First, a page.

There is a challenging chicken-and-egg problem when it comes to bringing more women into the industry. Many venture capitalists ascend to the partner level because they’ve been successful entrepreneurs who have worked with — and produced good returns for — VC firms in the past. And just a small fraction of those entrepreneurs are women, which means fewer female candidates for partners.
As Meredith McPherron puts it, “Are women getting less money and less rocket fuel for their companies because there are too few women VCs, or are there too few women VCs because there aren’t enough women entrepreneurs? I don’t know what causes what, but there is a dearth of women.” McPherron runs the Rock Center for Entrepreneurship at Harvard Business School.
So how to alter a status quo that has persisted for decades?
First, we need to encourage, prod, and inspire more women to study math and science, including computer science. That eventually leads to more women starting and holding key leadership roles at growing companies — and some day having the right experience to be a VC.
Second, regular data from groups like the National Venture Capital Association on whether the industry is making progress promoting women is crucial. So is goal-setting; a reasonable target that Maria Cirino, founder of Boston-based .406 Ventures, has proposed is 20 percent. Venture capitalists constantly set goals for their entrepreneurs and demand regular reports. Let’s do the same for them.
Another possibility is that so-called “limited partners” who give money to VC firms to invest — wealthy individuals, pension funds, and university endowments — press for more diversity in the teams that make the investments. (But limited partners’ primary concern is a solid return, not gender or racial balance. So don’t hold your breath.)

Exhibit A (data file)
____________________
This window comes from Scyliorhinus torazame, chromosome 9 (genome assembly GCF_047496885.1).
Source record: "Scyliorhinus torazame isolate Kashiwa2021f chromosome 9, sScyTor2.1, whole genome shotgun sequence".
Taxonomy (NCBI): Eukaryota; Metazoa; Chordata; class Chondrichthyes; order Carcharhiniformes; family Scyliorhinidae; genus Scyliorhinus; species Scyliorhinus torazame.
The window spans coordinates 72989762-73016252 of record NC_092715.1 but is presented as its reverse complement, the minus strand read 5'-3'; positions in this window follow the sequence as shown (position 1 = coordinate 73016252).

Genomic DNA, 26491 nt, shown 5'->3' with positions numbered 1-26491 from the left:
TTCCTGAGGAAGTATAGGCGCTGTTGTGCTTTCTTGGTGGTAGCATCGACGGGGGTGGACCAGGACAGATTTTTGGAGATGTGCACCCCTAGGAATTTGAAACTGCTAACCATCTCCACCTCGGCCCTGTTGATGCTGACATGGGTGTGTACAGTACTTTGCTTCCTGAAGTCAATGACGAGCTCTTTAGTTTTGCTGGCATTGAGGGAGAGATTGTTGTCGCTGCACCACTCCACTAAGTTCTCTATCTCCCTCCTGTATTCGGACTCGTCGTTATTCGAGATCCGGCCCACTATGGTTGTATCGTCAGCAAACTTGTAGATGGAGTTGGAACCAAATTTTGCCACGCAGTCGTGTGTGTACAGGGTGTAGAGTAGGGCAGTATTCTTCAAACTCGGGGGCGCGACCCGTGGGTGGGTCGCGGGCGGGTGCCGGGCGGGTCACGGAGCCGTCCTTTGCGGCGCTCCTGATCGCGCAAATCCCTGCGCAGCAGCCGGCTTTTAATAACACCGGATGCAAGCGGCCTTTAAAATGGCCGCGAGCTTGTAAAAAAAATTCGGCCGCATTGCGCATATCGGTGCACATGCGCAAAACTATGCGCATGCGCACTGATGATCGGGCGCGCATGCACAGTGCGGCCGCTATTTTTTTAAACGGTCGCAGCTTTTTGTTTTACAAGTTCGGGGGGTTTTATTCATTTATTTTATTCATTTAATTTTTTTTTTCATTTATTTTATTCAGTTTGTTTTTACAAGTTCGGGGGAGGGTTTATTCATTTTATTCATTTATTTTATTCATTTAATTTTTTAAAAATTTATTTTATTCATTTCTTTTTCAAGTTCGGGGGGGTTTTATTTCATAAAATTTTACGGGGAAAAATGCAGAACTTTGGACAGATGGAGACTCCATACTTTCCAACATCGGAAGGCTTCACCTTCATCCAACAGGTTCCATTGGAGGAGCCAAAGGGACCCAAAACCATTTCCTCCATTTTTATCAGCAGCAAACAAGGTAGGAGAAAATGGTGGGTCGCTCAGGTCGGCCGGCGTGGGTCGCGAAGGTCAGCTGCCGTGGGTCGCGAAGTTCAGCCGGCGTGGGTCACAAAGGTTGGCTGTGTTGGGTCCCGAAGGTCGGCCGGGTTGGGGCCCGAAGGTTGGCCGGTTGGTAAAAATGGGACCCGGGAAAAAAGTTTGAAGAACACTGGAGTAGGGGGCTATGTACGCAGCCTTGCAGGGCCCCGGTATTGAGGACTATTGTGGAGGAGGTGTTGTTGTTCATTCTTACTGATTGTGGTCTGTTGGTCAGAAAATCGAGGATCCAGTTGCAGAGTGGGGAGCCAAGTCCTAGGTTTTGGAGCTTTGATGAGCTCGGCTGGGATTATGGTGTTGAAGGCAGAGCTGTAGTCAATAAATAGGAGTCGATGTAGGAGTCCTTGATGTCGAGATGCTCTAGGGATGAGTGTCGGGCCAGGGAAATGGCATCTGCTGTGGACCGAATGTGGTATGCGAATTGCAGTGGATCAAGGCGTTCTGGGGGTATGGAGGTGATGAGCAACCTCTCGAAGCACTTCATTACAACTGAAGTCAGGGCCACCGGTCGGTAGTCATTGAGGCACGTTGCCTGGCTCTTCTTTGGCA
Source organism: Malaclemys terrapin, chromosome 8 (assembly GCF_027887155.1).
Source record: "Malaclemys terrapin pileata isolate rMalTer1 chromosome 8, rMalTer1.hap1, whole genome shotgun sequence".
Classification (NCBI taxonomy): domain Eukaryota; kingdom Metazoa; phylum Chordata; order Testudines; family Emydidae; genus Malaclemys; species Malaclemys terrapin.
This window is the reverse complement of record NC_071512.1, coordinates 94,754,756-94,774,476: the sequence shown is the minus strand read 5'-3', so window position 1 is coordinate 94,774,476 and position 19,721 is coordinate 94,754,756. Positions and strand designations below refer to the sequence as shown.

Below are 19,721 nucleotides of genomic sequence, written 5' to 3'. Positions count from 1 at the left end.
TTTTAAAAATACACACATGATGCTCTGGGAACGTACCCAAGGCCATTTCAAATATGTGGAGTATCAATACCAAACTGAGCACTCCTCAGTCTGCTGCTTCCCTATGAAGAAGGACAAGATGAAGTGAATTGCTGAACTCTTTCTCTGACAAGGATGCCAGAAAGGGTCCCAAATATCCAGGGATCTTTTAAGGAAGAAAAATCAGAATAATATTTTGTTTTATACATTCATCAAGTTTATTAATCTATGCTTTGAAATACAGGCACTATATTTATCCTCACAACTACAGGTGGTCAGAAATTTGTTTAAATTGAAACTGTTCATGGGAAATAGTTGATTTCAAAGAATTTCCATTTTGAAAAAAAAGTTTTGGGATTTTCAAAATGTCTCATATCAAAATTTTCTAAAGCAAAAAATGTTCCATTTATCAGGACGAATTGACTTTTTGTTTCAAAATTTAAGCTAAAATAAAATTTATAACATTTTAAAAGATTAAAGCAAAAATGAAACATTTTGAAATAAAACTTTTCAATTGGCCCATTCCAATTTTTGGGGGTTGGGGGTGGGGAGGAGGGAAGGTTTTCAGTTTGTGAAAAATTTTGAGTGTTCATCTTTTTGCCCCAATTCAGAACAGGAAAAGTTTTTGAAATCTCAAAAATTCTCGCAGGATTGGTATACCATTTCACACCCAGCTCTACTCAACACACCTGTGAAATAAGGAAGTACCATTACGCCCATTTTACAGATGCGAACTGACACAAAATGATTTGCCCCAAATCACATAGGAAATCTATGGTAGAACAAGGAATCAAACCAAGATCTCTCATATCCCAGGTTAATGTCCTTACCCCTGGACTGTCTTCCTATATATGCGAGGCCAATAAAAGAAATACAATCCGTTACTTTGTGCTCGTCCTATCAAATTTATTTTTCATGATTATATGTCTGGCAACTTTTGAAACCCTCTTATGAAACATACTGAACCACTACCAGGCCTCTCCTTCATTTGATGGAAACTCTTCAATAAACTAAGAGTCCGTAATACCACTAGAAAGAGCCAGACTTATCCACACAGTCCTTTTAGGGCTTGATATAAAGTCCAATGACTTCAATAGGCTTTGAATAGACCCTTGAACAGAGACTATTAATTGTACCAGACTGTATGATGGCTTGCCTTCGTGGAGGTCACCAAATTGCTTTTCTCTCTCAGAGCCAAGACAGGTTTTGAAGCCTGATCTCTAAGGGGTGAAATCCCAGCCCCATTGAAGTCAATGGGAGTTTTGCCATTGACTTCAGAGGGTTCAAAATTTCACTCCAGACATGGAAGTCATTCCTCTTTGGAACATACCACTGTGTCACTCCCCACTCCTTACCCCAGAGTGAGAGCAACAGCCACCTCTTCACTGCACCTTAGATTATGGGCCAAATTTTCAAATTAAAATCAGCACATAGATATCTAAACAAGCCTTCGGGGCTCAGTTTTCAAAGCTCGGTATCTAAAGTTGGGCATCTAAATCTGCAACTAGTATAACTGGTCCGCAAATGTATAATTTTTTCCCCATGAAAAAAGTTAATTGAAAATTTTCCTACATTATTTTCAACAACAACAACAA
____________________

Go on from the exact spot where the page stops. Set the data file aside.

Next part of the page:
Finally, VC firms need to broaden recruiting strategies to ensure that accomplished women are on a firm’s radar screen. Today, when venture capital firms hire the junior employees who help them identify and evaluate possible investments, they typically tap their existing networks.
Dayna Grayson says she was hired by Waltham-based North Bridge when a professor at Harvard Business School connected her with one of the firm’s founders. She is now a partner at Maryland-based NEA, another venture firm. For VC firm engaged in recruiting entry-level associates, she says, “It really does come down to try harder — or try, period.”
“The case around diversity has been built at every Fortune 1000 company and every university,” Grayson says. “They’ve found that it expands their thinking and expands their progress. We shouldn’t have to build the case for diversity all over again in venture capital.”
Surprisingly, what seems to be moving the needle the most is women who decide to launch their own VC firms, rather than climbing the ladder at companies that don’t have the best records for promoting women to partners. By my count, there are 10 women partners active today at Boston-area VC firms — and seven of them are at firms that they founded or co-founded. In Silicon Valley in recent years, women have started new firms like Cowboy Ventures and Aspect Ventures.
One of the newest female investors in Cambridge, Millie Liu, manages a $10 million fund called Procyon Ventures. After earning a master’s degree in finance from MIT’s Sloan School of Management two years ago, she says she knew she would pursue a job in venture capital. But not by making the rounds to interview at existing venture firms. The 20-something Liu networked with China-based investors who wanted to put money into early-stage data and analytics businesses in the United States.
“If there’s no current job that you can successfully pursue, just go out and create it,” she says. “Which is pretty much what I did.”